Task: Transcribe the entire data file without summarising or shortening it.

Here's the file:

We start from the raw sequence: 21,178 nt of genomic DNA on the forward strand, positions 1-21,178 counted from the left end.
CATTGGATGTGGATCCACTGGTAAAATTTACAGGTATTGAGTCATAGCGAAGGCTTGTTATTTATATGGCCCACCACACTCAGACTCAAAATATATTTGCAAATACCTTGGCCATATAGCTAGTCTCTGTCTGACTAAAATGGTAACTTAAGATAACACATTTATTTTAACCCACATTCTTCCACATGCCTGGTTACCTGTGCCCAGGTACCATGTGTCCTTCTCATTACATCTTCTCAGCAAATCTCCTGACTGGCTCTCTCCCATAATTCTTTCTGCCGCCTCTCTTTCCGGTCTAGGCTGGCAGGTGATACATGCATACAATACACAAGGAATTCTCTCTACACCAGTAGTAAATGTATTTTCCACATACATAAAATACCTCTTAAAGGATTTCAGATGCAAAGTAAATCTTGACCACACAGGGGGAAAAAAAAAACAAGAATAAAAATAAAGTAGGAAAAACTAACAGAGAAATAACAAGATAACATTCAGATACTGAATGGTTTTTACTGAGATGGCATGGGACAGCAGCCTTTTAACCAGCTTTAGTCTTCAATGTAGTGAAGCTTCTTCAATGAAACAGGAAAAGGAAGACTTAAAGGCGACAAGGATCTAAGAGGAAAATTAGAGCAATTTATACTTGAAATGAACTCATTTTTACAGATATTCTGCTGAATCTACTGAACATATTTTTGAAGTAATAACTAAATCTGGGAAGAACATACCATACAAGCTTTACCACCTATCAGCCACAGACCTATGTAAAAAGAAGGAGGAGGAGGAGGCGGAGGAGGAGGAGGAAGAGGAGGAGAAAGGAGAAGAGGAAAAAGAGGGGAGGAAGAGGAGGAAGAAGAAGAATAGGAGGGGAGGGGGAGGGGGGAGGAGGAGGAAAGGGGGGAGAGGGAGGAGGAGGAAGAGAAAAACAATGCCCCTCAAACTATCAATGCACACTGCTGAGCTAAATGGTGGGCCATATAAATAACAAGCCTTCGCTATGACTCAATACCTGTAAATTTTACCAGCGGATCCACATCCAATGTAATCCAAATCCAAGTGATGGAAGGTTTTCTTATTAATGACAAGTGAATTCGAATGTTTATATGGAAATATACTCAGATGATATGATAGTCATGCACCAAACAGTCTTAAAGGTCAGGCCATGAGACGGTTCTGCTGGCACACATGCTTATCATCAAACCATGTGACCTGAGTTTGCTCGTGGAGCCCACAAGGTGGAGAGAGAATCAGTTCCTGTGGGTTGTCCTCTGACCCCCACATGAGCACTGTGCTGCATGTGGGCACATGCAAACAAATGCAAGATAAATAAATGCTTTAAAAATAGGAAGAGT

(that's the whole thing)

We start from the raw sequence: 21,178 nt of genomic DNA on the forward strand, positions 1-21,178 counted from the left end.
CATTGGATGTGGATCCACTGGTAAAATTTACAGGTATTGAGTCATAGCGAAGGCTTGTTATTTATATGGCCCACCACACTCAGACTCAAAATATATTTGCAAATACCTTGGCCATATAGCTAGTCTCTGTCTGACTAAAATGGTAACTTAAGATAACACATTTATTTTAACCCACATTCTTCCACATGCCTGGTTACCTGTGCCCAGGTACCATGTGTCCTTCTCATTACATCTTCTCAGCAAATCTCCTGACTGGCTCTCTCCCATAATTCTTTCTGCCGCCTCTCTTTCCGGTCTAGGCTGGCAGGTGATACATGCATACAATACACAAGGAATTCTCTCTACACCAGTAGTAAATGTATTTTCCACATACATAAAATACCTCTTAAAGGATTTCAGATGCAAAGTAAATCTTGACCACACAGGGGGAAAAAAAAAACAAGAATAAAAATAAAGTAGGAAAAACTAACAGAGAAATAACAAGATAACATTCAGATACTGAATGGTTTTTACTGAGATGGCATGGGACAGCAGCCTTTTAACCAGCTTTAGTCTTCAATGTAGTGAAGCTTCTTCAATGAAACAGGAAAAGGAAGACTTAAAGGCGACAAGGATCTAAGAGGAAAATTAGAGCAATTTATACTTGAAATGAACTCATTTTTACAGATATTCTGCTGAATCTACTGAACATATTTTTGAAGTAATAACTAAATCTGGGAAGAACATACCATACAAGCTTTACCACCTATCAGCCACAGACCTATGTAAAAAGAAGGAGGAGGAGGAGGCGGAGGAGGAGGAGGAAGAGGAGGAGAAAGGAGAAGAGGAAAAAGAGGGGAGGAAGAGGAGGAAGAAGAAGAATAGGAGGGGAGGGGGAGGGGGGAGGAGGAGGAAAGGGGGGAGAGGGAGGAGGAGGAAGAGAAAAACAATGCCCCTCAAACTATCAATGCACACTGCTGAGCTAAATGGTGGGCCATATAAATAACAAGCCTTCGCTATGACTCAATACCTGTAAATTTTACCAGCGGATCCACATCCAATGTAATCCAAATCCAAGTGATGGAAGGTTTTCTTATTAATGACAAGTGAATTCGAATGTTTATATGGAAATATACTCAGATGATATGATAGTCATGCACCAAACAGTCTTAAAGGTCAGGCCATGAGACGGTTCTGCTGGCACACATGCTTATCATCAAACCATGTGACCTGAGTTTGCTCGTGGAGCCCACAAGGTGGAGAGAGAATCAGTTCCTGTGGGTTGTCCTCTGACCCCCACATGAGCACTGTGCTGCATGTGGGCACATGCAAACAAATGCAAGATAAATAAATGCTTTAAAAATAGGAAGAGT